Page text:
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Just Like Us? Octopuses Have Nightmares Too, New Study Suggests

CC BY-SA 4.0 / Sylke Rohrlach / Octopus tetricusGloomy Octopus-Octopus tetricus
Gloomy Octopus-Octopus tetricus - Sputnik International, 1920, 26.05.2023
The survey was conducted by a team of New York-based scientists, who were flabbergasted by the abnormal behavior of a captive male octopus named Costello.
Octopuses may have both good and bad dreams, just like humans do, a new study has claimed.
In the survey, which has yet to be peer-reviewed, scientists from New York City's Rockefeller University documented behavior by a captive male Brazilian reef octopus that that they say looks very similar to a nightmare.

Reviewing the footage of the cephalopod named Costello, researchers noticed that the animal often changed colors and patterns as he slept, which prompted them to believe that he was “dreaming and physically reflecting the contents of its dream through its body language.”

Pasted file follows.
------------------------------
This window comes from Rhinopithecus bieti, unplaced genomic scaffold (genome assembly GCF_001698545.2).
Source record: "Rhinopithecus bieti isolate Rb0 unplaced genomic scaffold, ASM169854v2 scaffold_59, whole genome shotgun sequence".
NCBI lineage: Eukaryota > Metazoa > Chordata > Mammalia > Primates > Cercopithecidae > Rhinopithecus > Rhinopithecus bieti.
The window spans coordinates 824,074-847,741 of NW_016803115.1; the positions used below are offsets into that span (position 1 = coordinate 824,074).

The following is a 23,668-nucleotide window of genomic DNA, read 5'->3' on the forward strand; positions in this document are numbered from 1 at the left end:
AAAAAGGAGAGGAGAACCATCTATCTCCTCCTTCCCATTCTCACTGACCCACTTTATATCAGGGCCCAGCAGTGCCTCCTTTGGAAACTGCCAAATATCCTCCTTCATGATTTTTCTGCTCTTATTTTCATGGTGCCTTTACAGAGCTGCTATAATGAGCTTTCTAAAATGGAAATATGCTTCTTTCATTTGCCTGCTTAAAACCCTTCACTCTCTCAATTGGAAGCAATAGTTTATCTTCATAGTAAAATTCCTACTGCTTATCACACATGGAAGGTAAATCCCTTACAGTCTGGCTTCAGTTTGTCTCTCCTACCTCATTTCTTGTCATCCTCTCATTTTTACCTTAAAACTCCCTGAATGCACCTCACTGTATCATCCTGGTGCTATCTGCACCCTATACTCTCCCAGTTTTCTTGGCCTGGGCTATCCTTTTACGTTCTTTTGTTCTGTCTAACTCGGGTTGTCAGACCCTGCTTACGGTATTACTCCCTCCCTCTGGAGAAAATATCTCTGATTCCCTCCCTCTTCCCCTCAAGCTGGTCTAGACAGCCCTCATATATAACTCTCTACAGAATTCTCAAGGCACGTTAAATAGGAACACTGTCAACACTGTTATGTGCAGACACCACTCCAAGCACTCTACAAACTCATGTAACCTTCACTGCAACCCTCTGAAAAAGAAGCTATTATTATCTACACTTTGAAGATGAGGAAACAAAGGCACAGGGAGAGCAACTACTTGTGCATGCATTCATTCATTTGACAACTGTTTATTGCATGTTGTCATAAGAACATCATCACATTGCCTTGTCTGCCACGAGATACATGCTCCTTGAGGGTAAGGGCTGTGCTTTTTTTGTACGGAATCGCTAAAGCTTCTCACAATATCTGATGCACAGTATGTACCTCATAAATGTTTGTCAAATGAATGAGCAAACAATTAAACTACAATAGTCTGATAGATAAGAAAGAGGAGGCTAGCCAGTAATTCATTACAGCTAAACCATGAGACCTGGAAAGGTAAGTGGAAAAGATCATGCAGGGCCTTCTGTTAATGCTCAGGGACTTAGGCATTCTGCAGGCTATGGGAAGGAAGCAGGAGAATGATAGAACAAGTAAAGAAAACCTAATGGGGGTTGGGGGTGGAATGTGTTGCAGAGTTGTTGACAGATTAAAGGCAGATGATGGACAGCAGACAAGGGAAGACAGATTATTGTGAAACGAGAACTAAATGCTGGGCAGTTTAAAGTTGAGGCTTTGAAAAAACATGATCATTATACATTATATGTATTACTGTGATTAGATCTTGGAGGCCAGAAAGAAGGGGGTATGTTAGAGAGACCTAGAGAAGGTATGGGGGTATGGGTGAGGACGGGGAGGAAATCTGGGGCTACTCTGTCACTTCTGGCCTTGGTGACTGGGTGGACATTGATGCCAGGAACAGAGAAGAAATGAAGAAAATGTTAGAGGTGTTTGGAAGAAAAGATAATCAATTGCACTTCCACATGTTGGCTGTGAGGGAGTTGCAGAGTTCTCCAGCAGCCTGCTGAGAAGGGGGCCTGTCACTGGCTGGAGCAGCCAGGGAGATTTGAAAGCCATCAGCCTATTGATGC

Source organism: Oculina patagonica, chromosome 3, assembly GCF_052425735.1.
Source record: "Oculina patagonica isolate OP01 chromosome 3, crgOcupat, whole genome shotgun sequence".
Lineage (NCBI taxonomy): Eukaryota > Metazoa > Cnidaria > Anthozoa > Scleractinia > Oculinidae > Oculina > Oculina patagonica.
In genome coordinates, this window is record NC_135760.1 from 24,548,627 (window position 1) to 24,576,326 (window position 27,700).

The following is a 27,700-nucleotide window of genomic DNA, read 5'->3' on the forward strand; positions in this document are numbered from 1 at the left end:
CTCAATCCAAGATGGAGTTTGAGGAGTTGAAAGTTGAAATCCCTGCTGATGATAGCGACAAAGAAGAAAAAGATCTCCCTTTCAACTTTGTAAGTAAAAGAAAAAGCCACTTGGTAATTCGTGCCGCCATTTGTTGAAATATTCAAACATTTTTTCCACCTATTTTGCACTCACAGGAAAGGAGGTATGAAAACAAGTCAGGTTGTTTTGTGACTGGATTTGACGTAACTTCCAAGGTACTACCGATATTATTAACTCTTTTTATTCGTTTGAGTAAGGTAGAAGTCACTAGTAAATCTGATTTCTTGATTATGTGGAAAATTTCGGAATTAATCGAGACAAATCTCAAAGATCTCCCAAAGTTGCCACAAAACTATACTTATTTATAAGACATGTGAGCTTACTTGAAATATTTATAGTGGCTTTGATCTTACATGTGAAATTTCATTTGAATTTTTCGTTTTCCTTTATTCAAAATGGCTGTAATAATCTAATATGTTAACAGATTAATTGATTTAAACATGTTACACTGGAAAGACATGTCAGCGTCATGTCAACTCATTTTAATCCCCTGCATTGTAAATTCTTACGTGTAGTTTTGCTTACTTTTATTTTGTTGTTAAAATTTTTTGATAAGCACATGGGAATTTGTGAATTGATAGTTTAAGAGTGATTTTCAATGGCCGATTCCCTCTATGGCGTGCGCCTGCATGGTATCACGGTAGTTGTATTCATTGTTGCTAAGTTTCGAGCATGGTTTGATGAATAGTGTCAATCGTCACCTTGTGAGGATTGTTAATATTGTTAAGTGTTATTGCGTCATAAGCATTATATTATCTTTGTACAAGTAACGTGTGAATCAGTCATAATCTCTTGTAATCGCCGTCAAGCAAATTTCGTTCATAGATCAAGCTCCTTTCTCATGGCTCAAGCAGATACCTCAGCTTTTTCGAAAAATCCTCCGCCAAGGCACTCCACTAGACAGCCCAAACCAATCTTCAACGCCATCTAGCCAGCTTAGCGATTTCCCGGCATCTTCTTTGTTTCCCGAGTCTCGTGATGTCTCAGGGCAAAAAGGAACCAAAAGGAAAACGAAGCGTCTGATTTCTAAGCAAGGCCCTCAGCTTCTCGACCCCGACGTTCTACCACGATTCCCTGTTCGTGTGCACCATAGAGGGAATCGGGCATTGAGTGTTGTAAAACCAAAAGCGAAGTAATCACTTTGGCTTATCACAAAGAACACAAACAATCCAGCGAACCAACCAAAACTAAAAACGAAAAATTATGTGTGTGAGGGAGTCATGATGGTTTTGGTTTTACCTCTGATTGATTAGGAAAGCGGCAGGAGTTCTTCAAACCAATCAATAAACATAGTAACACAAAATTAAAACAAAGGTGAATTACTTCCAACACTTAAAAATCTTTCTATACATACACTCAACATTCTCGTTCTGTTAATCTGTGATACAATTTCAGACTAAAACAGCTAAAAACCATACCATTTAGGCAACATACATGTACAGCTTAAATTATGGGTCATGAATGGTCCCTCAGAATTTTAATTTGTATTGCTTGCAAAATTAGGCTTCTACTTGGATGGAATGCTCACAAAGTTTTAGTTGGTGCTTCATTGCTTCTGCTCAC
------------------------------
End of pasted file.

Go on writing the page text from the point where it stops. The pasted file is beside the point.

Some parts of the footage, though, showed Costello waking up with a start and then flinging his arms around and squirting out ink, the same as he would do in the wild when trying to escape a predator, according to the scientists.

"The behavioral sequences displayed by this octopus upon emerging from disturbed sleep were similar to behavioral responses to nightmares, night terrors, and other parasomnias in humans, with a narrative structure resembling waking defense behaviors in octopuses," the study pointed out.

The researches added that they “speculate that the complex behavioral sequences displayed in these episodes suggest octopuses experience parasomnias which may include nightmares with the potential to disrupt their sleep.”
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It remains unclear whether such behavior affects all octopuses, given that the study only looked into the one cephalopod. The Rockefeller team, for their part, expressed hope that reporting the incident would prod other scientists to keep an eagle's eye on the octopuses’ behavior to confirm the findings.
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